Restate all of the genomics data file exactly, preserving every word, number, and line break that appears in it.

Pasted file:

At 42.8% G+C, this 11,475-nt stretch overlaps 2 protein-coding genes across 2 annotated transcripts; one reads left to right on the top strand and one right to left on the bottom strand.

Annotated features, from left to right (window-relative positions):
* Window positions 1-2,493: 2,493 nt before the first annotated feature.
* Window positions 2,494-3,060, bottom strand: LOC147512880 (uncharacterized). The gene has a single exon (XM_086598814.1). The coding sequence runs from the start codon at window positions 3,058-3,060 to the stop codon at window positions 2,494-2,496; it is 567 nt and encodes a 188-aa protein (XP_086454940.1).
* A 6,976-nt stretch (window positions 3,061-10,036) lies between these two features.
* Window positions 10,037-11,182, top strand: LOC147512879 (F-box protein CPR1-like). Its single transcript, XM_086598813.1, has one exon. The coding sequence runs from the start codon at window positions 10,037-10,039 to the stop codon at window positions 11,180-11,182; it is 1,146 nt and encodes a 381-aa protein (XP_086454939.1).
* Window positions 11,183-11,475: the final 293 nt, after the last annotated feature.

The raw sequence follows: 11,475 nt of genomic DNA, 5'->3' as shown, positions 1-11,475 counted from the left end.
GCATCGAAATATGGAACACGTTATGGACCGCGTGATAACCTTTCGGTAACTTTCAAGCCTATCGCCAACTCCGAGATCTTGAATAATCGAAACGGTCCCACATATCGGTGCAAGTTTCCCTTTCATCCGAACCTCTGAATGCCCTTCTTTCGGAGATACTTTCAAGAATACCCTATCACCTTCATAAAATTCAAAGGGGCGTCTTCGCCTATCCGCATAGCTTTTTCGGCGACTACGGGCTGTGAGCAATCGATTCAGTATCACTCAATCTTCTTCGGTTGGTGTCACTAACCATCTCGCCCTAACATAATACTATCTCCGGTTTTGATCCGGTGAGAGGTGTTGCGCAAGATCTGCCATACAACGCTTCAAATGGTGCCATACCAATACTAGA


At 42.8% G+C, this 11,475-nt stretch overlaps 2 protein-coding genes across 2 annotated transcripts; one reads left to right on the top strand and one right to left on the bottom strand.

Annotated features, from left to right (window-relative positions):
* Window positions 1-2,493: 2,493 nt before the first annotated feature.
* Window positions 2,494-3,060, bottom strand: LOC147512880 (uncharacterized). The gene has a single exon (XM_086598814.1). The coding sequence runs from the start codon at window positions 3,058-3,060 to the stop codon at window positions 2,494-2,496; it is 567 nt and encodes a 188-aa protein (XP_086454940.1).
* A 6,976-nt stretch (window positions 3,061-10,036) lies between these two features.
* Window positions 10,037-11,182, top strand: LOC147512879 (F-box protein CPR1-like). Its single transcript, XM_086598813.1, has one exon. The coding sequence runs from the start codon at window positions 10,037-10,039 to the stop codon at window positions 11,180-11,182; it is 1,146 nt and encodes a 381-aa protein (XP_086454939.1).
* Window positions 11,183-11,475: the final 293 nt, after the last annotated feature.

The raw sequence follows: 11,475 nt of genomic DNA, 5'->3' as shown, positions 1-11,475 counted from the left end.
GCATCGAAATATGGAACACGTTATGGACCGCGTGATAACCTTTCGGTAACTTTCAAGCCTATCGCCAACTCCGAGATCTTGAATAATCGAAACGGTCCCACATATCGGTGCAAGTTTCCCTTTCATCCGAACCTCTGAATGCCCTTCTTTCGGAGATACTTTCAAGAATACCCTATCACCTTCATAAAATTCAAAGGGGCGTCTTCGCCTATCCGCATAGCTTTTTCGGCGACTACGGGCTGTGAGCAATCGATTCAGTATCACTCAATCTTCTTCGGTTGGTGTCACTAACCATCTCGCCCTAACATAATACTATCTCCGGTTTTGATCCGGTGAGAGGTGTTGCGCAAGATCTGCCATACAACGCTTCAAATGGTGCCATACCAATACTAGA